Synopsis: Lydia, a bookseller at the Bright Ideas Bookstore, finds one of her favouritebut troubled patrons dead in the shop. After finding a photo of herself at her 10th birthday party on his body, Lydia has to revisit a horrifying event in her past, as well as try to solve the riddles Joey left for her between the pages of his books.

Review: A thriller set around a bookshop. Who knew? This book is fast paced and filled with suspense, but still has substance – with a great cast of characters, an intricate plot that slowly comes together, this book is both gripping and heartbreaking in the best possible way. Aside from one character (which, honestly, the book could have done without and the entire plot would have stayed the same) this was a near faultless book and a great blend of genres that I haven’t encountered before.


I received a free copy of this book in exchange for an honest review.

6 Historical Fiction Recommendations

After several months of lukewarm reading, I may finally be breaking through to the other side of my gigantic reading slump. To celebrate, I thought I would share some recommendations from a genre that doesn’t always get a lot of love – historical fiction! I’ve tried to pick books from different times in history, with varying levels of complexity and characters, so hopefully there will be something mixed in that will appeal to you.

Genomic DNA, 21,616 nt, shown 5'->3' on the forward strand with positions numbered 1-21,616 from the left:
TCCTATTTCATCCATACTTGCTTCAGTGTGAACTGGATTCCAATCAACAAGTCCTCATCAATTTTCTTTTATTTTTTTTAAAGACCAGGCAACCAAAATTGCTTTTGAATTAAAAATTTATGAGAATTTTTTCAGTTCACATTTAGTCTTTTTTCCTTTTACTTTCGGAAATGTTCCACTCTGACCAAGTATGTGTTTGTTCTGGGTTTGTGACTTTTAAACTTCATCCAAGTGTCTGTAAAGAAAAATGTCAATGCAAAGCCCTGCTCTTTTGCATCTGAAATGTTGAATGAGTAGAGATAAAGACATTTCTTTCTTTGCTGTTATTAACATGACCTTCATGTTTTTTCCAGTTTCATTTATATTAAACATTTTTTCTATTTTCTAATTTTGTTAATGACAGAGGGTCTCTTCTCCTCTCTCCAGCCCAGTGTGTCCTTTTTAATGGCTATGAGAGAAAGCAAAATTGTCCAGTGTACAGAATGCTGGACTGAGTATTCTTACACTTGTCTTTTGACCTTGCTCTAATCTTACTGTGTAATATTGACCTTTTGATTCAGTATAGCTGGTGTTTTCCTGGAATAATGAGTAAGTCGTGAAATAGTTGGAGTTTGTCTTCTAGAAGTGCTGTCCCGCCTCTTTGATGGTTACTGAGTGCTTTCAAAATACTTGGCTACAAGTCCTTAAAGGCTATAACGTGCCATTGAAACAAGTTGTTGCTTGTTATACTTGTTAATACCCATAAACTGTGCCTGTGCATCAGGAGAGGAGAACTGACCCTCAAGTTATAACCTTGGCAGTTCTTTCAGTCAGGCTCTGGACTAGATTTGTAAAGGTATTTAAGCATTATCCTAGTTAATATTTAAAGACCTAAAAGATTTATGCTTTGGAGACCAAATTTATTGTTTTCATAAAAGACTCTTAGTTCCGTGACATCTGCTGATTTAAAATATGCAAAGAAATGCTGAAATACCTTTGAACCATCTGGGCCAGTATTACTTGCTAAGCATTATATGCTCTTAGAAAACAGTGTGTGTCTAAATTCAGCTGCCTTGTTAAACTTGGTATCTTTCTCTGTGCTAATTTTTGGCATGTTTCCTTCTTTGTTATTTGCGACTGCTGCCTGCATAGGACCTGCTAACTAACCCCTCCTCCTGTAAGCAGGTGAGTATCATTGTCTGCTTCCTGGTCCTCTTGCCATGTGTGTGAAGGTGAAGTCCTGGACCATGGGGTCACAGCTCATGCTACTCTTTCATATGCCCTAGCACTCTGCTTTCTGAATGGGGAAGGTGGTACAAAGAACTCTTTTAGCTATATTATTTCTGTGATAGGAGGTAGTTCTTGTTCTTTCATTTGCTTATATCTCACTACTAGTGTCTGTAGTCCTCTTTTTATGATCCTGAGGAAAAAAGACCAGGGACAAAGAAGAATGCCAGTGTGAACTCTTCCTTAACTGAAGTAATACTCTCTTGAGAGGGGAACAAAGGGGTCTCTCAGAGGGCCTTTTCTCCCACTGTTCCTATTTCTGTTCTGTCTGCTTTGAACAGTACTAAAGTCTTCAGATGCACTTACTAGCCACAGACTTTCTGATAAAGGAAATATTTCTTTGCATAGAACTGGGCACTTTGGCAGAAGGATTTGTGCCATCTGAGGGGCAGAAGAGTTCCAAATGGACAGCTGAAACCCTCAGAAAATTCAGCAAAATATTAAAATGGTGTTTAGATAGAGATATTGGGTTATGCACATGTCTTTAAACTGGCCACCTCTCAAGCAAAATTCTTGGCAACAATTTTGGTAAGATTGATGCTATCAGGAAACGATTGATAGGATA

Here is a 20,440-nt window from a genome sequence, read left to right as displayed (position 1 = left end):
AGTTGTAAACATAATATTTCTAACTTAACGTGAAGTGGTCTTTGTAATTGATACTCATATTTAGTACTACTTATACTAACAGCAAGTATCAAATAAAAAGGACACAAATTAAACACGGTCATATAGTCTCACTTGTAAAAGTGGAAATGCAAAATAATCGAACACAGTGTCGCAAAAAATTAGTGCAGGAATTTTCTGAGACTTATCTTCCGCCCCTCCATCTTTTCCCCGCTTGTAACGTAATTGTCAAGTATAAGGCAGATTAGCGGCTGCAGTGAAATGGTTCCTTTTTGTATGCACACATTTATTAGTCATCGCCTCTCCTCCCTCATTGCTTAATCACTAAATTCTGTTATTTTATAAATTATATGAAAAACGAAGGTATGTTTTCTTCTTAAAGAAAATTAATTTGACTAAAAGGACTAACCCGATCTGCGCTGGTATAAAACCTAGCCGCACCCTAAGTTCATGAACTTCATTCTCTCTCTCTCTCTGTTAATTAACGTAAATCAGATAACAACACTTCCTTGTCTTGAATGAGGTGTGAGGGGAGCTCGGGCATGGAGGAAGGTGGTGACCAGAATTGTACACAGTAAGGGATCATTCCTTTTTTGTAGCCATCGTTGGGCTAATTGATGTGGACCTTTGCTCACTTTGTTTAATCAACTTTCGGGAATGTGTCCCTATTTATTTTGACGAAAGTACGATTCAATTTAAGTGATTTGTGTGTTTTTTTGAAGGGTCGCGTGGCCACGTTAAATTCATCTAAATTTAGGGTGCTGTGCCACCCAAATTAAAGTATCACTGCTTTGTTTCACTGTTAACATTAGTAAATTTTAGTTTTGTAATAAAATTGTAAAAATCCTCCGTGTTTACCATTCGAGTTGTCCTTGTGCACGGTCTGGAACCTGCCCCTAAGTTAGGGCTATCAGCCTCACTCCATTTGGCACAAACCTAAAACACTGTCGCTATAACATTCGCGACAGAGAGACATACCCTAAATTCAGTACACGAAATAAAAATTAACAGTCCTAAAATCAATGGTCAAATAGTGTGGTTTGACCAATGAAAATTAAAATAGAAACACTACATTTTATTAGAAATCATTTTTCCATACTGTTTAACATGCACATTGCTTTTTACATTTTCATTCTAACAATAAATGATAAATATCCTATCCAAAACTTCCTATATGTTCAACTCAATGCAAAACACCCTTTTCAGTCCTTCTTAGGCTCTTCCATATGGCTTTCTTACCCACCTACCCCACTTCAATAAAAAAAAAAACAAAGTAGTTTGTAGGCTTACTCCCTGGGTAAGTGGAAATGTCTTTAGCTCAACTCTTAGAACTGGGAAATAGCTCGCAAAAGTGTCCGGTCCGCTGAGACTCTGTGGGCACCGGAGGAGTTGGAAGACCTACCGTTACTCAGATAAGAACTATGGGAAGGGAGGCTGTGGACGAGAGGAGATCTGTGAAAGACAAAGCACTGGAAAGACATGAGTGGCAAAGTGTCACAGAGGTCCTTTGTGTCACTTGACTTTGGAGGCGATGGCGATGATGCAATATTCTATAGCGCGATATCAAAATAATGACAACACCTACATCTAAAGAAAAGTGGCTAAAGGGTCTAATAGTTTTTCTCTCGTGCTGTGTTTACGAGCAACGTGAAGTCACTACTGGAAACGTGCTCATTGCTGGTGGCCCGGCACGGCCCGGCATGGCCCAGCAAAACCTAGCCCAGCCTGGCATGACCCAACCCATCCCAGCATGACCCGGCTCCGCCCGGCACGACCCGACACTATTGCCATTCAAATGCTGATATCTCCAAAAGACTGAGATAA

The Miniaturist, Jessie Burton

This novel follows a young woman called Nella shortly after she marries a wealthy merchant she barely knows in late 17th century Amsterdam. Her husband is cold and her sister in law, who lives with them, hates her, and she can’t figure out why. Not long after settling in to her new home, she begins receiving miniatures for her dollhouse – ones that she never ordered, and which eerily reflect her home and the people around her. This book is a page-turning, character-driven novel with little mysteries being revealed all the way through the book, with descriptions of Amsterdam so beautiful you’ll wish you could book a weekend away in 1682.


The Boston Girl, Anita Diamant